In 2020, it received 2.3% of total commitments to sector allocatable aid in DAC nations – or a paltry 1.6% of total aid commitments. The amounts from different donor countries vary between 1 to 5% of sector (allocatable) aid. Only Luxembourg gives more than 10% (see the chart below for the annual averages from 2011-19). Many of the large bilateral aid programmes, including those from the Netherlands, Sweden, Korea, Spain, Germany, France and Japan, committed less than 2%.
Basic health includes basic health infrastructure, basic nutrition and sanitation, infectious disease control, health education, malaria and TB control, and staff training. It fared better than basic education, receiving 9.2% of sectoral commitments in 2020 (or 6.6% of total aid commitments).
This looks relatively respectable, especially when you consider that basic health allocations do not include some critical categories like reproductive health. But there is something to keep in mind here. This does not necessarily reflect the priority given to basic health by most donor nations.
A few of these bilateral aid programmes (Canada, Ireland and Luxembourg) gave more than 10% of their sector aid to basic health. But around half commit less than 5%, and some less than 3%, including Japan, France, Netherlands and Portugal (see the chart below).
One important difference here is the Bill & Melinda Gates Foundation, which should not be included because it is not a bilateral agency. The foundation provided more than US$1 billion to basic health from 2012-20, and more than $2 billion in 2017, 2019 and 2020.
Although we have no figures for basic water and sanitation, it is possible to consider the more general allocations, which amounted to 5.5% of the total in 2020 (or 3.9% of total aid commitments). In other words, far from lavish funding despite its critical importance.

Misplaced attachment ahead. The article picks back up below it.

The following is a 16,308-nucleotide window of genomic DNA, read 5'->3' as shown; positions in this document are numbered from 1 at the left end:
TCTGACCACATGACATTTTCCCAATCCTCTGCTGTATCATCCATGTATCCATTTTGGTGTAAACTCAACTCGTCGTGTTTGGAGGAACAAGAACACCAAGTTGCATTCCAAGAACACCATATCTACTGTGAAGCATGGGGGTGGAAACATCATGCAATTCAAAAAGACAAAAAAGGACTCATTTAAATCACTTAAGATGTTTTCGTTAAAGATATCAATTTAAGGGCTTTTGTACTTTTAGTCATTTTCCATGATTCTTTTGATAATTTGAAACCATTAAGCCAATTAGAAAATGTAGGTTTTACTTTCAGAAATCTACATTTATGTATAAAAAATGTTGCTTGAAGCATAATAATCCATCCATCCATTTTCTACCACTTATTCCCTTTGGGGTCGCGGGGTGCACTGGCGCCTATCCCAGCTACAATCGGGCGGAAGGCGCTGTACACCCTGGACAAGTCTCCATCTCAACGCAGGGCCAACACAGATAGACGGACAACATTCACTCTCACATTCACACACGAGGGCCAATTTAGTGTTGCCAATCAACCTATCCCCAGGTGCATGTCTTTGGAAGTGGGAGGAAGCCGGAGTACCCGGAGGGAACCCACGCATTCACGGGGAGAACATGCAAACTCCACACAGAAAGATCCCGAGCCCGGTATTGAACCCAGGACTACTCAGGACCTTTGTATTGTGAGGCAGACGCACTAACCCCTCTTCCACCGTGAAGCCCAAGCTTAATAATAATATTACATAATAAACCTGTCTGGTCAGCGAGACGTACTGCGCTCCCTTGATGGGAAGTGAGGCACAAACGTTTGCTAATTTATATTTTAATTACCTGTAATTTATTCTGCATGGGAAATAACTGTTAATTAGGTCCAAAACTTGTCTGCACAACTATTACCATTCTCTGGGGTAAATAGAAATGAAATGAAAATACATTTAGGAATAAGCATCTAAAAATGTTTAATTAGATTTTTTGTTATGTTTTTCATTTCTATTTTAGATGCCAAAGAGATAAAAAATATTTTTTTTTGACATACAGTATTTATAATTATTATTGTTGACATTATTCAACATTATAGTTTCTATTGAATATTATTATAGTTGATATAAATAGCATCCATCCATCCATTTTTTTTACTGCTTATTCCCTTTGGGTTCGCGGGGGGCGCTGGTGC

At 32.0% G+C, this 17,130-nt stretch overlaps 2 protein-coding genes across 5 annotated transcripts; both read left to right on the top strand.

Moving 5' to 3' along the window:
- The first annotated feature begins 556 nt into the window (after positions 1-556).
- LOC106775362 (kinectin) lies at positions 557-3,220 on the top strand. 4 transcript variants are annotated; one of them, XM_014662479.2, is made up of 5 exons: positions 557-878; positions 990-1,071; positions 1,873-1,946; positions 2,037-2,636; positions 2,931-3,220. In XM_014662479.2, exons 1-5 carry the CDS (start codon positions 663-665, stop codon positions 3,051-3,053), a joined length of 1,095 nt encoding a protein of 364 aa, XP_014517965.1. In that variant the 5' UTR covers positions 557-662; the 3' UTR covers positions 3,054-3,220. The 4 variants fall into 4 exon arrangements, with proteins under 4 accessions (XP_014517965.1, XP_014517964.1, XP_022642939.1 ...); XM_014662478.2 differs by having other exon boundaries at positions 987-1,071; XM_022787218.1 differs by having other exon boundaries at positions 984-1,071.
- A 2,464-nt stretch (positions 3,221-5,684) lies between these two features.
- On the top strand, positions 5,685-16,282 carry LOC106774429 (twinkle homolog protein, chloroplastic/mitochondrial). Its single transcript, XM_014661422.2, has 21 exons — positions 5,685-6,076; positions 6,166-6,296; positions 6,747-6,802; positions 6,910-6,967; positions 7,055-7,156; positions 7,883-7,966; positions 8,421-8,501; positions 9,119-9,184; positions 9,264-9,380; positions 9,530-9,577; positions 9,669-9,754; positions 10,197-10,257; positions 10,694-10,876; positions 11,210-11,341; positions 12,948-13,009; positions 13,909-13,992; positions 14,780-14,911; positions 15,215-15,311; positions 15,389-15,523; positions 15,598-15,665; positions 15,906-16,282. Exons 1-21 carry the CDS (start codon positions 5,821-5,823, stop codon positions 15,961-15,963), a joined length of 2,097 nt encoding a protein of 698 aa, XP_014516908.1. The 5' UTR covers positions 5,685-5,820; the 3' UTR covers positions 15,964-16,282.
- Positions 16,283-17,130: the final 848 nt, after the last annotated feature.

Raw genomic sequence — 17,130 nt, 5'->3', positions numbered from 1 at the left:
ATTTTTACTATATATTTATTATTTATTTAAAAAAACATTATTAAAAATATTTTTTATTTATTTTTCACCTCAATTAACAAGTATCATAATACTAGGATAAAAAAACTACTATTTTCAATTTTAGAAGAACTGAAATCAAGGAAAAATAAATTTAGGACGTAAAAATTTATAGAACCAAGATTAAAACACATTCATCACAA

Luxembourg (again), France and Switzerland are the only countries in the second chart committing more than 10% in this sector. Annual commitments actually went down between 2011 and 2020.
This area is also unusual in that a high proportion of the funding come from loans rather than grants. Basic education is entirely grant funded, basic health 88% grant funded, but water and sanitation receives only 38% as grants.
…and the multilaterals?
There is also the support a bilateral aid programme provides to a multilateral development agency/bank and this may prioritise basic needs. But this is not evident in the OECD DAC statistics.
For multilateral aid, annual commitments averaged $55 billion (2011-19), with only 2.5% to basic education, 8.9% to basic health and 6.1% to water and sanitation.
Some big questions
When we claim that basic needs are a low priority, it raises some very big questions. Relative to what? To need? To share in total funding? To their effectiveness?
But to state the obvious, the low priority to basic needs over the last few decades by most aid agencies and governments is an important factor in their inability to respond far quicker and more effectively to COVID-19.
It's possible that some aid for basic needs is classified under other headings. But this low priority may also be a conscious choice by aid agencies and/or their governments. Or is it because basic needs projects are usually more staff intensive to fund and manage? These and some other possibilities are discussed in my second blog.
Aid agency commitments are likely to show substantial changes in sector priorities in response to COVID-19. But are these seen only as emergency responses or do they provide the chance to address the massive deficits in basic needs provision?
How different the world would be if governments had lived up to their 1970s’ commitments to universal provision of good quality health care, education, and water and sanitation.